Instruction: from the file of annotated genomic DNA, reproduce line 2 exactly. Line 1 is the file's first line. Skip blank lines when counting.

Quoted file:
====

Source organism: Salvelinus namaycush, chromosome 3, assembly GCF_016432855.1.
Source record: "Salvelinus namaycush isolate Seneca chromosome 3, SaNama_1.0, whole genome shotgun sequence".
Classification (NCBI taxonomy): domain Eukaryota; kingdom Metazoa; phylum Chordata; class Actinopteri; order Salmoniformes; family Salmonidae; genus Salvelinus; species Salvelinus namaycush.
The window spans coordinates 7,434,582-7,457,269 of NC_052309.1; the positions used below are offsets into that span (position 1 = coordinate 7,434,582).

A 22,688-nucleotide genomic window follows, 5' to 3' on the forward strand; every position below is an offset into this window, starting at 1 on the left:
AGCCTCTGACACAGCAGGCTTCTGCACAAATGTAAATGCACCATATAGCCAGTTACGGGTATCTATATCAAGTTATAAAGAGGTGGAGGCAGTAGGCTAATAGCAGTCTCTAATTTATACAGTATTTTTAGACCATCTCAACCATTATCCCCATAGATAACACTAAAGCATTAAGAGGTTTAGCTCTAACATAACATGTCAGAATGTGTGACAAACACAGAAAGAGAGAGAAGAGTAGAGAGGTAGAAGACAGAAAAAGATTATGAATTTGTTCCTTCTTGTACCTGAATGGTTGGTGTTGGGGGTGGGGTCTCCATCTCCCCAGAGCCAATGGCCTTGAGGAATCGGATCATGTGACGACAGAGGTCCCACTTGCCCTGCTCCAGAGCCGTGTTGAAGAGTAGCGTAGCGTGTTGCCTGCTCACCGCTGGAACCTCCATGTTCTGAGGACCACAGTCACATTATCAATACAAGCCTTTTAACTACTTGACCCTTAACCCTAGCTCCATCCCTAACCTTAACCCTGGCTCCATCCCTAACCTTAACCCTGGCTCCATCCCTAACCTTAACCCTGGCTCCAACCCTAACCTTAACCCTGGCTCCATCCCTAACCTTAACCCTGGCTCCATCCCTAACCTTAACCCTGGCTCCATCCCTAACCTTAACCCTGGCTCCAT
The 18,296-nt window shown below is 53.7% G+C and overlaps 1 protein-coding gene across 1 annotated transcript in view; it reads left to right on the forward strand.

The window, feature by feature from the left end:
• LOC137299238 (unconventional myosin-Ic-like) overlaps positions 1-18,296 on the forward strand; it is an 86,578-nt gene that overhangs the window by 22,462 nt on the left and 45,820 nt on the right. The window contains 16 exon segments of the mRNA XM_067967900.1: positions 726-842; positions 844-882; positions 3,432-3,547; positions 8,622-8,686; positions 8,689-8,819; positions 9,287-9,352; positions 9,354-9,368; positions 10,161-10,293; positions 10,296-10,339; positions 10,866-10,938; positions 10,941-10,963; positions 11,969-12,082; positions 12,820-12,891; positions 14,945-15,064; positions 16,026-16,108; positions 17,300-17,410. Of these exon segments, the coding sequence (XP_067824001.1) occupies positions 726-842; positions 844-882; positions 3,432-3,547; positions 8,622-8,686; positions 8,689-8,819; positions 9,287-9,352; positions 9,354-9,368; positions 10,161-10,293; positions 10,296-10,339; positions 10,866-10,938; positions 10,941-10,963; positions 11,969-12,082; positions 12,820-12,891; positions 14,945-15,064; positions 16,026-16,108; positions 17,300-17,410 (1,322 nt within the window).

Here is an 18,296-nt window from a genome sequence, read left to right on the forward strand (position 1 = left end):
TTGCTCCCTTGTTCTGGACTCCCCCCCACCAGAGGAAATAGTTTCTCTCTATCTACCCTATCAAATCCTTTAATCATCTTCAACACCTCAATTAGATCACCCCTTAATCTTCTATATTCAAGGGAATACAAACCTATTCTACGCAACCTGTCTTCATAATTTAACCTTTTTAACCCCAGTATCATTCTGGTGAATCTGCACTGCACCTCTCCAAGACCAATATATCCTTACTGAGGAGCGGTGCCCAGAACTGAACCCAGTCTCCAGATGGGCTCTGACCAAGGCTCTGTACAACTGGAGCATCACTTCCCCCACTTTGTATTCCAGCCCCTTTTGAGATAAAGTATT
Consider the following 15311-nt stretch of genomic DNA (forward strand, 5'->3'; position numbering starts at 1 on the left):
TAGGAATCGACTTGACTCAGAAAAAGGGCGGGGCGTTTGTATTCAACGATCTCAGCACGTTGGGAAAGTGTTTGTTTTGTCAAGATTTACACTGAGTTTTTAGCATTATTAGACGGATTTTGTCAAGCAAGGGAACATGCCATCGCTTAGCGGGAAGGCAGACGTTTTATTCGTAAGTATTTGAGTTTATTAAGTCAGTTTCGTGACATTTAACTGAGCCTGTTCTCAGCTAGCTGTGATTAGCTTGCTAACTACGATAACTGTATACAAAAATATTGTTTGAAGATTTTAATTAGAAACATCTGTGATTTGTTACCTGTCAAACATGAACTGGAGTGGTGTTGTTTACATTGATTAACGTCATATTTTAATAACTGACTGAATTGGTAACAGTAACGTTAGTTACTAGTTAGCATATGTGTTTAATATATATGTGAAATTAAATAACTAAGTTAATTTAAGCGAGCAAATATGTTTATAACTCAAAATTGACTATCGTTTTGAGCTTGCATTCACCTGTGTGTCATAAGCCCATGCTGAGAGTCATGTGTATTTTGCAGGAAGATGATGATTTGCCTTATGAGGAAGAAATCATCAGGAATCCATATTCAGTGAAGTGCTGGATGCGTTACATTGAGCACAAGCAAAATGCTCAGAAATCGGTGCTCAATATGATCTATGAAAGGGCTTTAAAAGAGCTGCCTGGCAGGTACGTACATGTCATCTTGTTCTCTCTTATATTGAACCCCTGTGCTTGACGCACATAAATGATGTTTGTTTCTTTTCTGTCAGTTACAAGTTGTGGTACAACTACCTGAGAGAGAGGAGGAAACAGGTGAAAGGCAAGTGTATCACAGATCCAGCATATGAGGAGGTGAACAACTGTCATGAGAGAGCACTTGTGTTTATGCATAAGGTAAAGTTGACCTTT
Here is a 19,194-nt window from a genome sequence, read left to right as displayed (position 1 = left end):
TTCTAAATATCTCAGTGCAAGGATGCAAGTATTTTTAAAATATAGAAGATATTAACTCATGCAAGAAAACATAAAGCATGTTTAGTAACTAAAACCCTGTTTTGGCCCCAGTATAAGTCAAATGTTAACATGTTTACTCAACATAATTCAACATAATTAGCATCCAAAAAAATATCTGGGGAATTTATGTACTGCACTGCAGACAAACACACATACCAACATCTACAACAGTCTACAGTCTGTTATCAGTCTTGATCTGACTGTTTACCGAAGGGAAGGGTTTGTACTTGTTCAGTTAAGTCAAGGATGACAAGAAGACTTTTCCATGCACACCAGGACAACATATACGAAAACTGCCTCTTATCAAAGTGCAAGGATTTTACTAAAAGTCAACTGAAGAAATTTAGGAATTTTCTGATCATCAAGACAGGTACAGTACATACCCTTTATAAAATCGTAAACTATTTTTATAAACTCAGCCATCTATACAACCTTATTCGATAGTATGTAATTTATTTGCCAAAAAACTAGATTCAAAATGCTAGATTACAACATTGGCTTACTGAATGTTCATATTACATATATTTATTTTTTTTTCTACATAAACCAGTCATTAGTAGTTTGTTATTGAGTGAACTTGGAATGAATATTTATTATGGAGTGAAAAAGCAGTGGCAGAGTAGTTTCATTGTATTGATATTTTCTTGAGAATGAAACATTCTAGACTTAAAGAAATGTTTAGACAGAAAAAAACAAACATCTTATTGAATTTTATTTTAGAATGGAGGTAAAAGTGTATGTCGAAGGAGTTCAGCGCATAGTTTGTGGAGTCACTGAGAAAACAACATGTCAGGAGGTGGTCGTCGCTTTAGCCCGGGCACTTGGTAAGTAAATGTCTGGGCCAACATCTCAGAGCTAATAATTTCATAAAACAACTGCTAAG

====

Source record: "Salvelinus namaycush isolate Seneca chromosome 3, SaNama_1.0, whole genome shotgun sequence".